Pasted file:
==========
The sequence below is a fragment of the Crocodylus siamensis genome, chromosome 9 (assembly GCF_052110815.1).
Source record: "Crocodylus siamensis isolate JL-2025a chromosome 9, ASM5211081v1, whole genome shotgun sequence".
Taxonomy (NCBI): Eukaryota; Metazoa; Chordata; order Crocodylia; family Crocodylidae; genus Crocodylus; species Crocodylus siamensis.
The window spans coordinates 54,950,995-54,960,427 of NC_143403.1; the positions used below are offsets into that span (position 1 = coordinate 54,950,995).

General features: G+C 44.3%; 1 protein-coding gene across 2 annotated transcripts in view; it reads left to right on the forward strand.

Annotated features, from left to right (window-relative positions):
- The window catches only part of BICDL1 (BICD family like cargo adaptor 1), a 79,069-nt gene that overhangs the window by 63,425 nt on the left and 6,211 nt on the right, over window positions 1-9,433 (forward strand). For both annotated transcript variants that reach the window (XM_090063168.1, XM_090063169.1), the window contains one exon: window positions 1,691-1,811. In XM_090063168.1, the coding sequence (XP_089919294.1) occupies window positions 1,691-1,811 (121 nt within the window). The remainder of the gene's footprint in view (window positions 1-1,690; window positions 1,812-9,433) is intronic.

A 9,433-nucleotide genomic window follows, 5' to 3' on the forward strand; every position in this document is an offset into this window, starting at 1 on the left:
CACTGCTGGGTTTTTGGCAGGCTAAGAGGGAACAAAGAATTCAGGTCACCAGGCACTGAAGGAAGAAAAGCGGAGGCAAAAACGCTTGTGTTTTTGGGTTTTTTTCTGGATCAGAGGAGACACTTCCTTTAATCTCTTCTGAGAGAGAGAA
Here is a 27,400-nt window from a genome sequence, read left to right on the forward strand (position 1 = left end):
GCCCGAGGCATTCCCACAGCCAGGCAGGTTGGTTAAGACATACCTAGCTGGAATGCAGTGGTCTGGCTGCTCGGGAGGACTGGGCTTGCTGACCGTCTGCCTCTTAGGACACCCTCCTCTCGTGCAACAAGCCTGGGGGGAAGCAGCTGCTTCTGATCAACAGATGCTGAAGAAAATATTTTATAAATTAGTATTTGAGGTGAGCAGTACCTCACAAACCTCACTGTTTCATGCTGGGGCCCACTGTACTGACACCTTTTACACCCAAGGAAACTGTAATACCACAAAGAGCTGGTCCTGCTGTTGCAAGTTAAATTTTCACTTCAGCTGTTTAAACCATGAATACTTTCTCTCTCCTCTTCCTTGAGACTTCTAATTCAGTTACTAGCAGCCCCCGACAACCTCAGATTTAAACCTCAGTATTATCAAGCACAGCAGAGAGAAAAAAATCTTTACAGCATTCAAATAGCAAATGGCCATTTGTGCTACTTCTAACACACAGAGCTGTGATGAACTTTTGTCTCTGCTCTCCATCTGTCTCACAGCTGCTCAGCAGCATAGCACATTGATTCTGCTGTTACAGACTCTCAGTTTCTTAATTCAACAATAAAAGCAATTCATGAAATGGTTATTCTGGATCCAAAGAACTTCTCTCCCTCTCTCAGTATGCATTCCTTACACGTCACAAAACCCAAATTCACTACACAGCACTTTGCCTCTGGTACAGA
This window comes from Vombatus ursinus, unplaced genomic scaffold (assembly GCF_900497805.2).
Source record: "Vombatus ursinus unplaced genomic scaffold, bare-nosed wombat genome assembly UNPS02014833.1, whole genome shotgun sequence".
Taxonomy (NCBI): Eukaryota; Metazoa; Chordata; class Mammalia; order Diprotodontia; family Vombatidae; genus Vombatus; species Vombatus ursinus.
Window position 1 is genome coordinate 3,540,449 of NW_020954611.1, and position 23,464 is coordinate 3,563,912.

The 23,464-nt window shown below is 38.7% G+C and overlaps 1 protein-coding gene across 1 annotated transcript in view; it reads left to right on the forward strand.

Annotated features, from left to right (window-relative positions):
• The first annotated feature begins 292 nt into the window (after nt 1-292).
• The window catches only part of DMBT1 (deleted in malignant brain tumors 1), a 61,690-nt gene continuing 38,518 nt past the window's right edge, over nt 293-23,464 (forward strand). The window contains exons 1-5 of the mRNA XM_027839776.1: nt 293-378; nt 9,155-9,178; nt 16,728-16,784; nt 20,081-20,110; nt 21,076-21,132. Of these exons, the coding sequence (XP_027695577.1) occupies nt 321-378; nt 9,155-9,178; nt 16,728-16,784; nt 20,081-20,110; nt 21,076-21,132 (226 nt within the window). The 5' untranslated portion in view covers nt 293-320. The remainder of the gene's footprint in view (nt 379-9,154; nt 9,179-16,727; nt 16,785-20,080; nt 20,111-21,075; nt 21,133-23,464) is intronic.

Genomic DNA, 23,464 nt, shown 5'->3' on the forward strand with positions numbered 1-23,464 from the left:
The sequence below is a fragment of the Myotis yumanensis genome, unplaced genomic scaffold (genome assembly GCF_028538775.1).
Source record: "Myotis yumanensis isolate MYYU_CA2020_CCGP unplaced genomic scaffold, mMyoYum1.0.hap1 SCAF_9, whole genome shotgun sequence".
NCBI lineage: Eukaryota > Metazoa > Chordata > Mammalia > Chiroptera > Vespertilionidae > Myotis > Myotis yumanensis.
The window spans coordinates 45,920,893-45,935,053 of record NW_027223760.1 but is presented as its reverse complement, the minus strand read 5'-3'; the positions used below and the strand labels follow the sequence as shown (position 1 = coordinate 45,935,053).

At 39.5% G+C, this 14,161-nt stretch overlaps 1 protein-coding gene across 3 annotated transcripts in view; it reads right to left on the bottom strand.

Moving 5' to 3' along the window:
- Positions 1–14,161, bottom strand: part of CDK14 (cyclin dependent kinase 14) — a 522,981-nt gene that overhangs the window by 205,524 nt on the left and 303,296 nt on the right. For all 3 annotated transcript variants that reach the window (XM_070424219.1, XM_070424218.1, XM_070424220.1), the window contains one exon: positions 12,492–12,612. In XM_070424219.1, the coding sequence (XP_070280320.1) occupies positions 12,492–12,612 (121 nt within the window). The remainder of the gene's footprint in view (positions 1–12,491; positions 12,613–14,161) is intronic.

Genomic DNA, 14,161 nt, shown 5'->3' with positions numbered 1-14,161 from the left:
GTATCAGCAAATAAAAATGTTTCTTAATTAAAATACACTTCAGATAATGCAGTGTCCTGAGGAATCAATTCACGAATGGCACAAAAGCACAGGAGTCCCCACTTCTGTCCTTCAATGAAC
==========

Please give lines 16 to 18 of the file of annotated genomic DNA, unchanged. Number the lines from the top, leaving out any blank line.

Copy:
The 23,464-nt window shown below is 38.7% G+C and overlaps 1 protein-coding gene across 1 annotated transcript in view; it reads left to right on the forward strand.

Annotated features, from left to right (window-relative positions):
• The first annotated feature begins 292 nt into the window (after nt 1-292).